How Netflix and Amazon Are Changing the Indie Movie Business
Entertainment lawyers are used to dealing with specific revenue streams and structuring agreements around those streams. They’re comfortable with box-office bonuses and back-end deals. But with Netflix, all that goes away: There’s one lump payment and no accounting to scrutinize. There are no other avenues for profit. When an industry has been doing things one way for 30 years, snapping into a new model doesn’t happen overnight.
“It’s disruptive, but I think at the end of the day, for independent filmmakers it’s positive because there’s more opportunity and there’s more money out there to get projects made, which is exciting,” Callif says.
Whither the Cinema?
These first-timer deals are part of a larger evolution in how people watch movies and how subscription services are changing a century-old experience. Consider the drama at this year’s Cannes Film Festival, where the two most-talked-about movies—Okja and The Meyerowitz Stories (New and Selected)—were both Netflix originals, and neither would be going to theaters. The powers-that-be at Cannes weren’t thrilled with their festival being part of Netflix’s marketing arm, and ruled that next year streaming-only content will be ineligible for competition. They want to promote the theatrical experience. That makes the festival far less attractive to Netflix, so insiders are curious whether or not it will return.
With home viewing rising and consumers binge-watching themselves through the new golden age of TV (all thanks to streaming services), box office ticket sales have ebbed substantially. Some wonder if movie theaters have a future. Callif believes the theater experience will never vanish since too many people enjoy it. The rise of streaming music services didn’t totally kill CDs, and CDs didn’t totally kill vinyl. People will still want the theater experience, she says, although theaters might not be as prominent as they once were both culturally and economically. The indie movie crowd will feel it more, since people are more likely to turn to theaters for big-money special effects blockbusters. Although with the quality of home theaters increasing, even that will feel some of the pinch.
For first-time filmmakers, Callif says there’s no one correct path. Does the filmmaker have investors and loans that need to be repaid? That’s the most important factor, since paying back investors makes it easier to get funding for future projects. Filmmakers also need to consider how much marketing push the services are likely to put behind their projects. An exclusive Netflix deal can still mean a lot of promotion, and that helps with future projects, as well. Going with a theatrical release, however, can be a better move for indies like Juno or Little Miss Sunshine that have famous names in their casts.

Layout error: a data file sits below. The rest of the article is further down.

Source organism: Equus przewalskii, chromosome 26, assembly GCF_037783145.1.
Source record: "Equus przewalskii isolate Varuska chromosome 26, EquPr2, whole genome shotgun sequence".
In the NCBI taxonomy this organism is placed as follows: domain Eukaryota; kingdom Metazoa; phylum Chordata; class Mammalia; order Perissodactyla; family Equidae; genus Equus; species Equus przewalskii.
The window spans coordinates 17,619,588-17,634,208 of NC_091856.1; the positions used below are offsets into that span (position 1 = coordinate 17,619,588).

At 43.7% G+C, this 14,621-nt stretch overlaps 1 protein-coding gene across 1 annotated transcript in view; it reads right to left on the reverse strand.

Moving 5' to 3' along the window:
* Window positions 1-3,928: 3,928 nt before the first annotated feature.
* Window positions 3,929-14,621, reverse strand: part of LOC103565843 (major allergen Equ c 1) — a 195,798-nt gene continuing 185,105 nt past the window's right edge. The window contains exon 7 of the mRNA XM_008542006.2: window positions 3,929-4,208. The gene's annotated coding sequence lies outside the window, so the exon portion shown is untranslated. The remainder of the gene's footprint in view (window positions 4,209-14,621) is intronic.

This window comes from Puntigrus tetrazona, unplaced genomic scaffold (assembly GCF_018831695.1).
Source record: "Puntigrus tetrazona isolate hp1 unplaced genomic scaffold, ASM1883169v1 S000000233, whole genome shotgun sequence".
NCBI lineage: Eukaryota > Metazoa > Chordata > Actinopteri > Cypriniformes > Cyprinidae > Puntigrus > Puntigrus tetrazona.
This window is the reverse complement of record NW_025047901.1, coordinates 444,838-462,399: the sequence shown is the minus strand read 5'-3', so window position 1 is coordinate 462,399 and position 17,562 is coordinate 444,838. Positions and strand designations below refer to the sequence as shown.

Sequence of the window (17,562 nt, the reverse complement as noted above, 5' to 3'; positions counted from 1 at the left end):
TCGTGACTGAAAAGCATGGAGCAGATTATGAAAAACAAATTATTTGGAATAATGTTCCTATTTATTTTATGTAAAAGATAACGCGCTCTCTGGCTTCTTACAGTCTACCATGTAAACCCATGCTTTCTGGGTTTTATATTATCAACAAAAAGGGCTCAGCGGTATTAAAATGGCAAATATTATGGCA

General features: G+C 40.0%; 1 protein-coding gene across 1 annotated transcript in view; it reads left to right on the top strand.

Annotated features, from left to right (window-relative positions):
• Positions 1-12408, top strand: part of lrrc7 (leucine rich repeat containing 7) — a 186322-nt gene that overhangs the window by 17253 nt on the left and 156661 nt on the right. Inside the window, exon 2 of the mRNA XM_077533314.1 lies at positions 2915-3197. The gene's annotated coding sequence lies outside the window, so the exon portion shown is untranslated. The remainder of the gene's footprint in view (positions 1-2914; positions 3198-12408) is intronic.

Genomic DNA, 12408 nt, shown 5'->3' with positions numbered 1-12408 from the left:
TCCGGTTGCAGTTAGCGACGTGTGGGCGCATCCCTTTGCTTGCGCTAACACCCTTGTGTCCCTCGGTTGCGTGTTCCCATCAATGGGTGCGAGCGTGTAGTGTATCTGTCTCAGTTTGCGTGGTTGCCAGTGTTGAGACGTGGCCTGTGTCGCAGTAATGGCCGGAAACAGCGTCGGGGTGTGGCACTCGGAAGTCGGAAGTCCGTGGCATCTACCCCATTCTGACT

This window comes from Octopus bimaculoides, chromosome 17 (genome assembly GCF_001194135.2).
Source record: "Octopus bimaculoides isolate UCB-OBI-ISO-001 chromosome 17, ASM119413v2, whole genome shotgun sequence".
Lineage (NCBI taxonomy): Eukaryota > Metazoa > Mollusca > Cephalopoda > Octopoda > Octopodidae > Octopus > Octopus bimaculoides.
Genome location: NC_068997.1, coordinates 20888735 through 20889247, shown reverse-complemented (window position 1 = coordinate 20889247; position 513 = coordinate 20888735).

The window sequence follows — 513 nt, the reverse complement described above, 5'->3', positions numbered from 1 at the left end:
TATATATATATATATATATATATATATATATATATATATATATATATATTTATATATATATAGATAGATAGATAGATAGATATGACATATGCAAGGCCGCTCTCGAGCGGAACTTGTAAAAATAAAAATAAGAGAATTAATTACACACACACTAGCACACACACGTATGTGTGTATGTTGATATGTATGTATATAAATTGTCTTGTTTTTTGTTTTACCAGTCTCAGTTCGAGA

Grigory Rodchenkov and Bryan Fogel in Icarus, which examines the Russian athlete doping scandal [Photo credit: Netflix]
A few years back, Callif spoke to one filmmaker who signed a day-and-date release with Netflix, meaning the film would be available for streaming at the same time it appeared in theaters. When the release weekend came, the filmmaker went to the ArcLight Hollywood to enjoy the moment, and was bummed to find the theater empty. Later, she turned to Twitter and found a surprising amount of discussion around her film. People were watching it, after all, and social media gave it plenty of buzz. The movie made a bigger splash than it would have with a theater-only release.
Having so much entertainment on tap is a win for viewers. The movie theater experience is changing—with larger plush seats and better food options—but it doesn’t seem to be going away. The SVODs have brought changes to the film industry, but so far it feels like positive steps for all parties.
“I do think it benefits the filmmaking community,” Callif says. “There are more dollars out there to make content and there are more people looking for original content, so that provides a wonderful opportunity for independent filmmakers. I hope there’s a balance—that Netflix is extraordinarily successful and Amazon is extraordinarily successful, but people are still going to the movies and experiencing films and television in different ways and taking advantage of those different options.”
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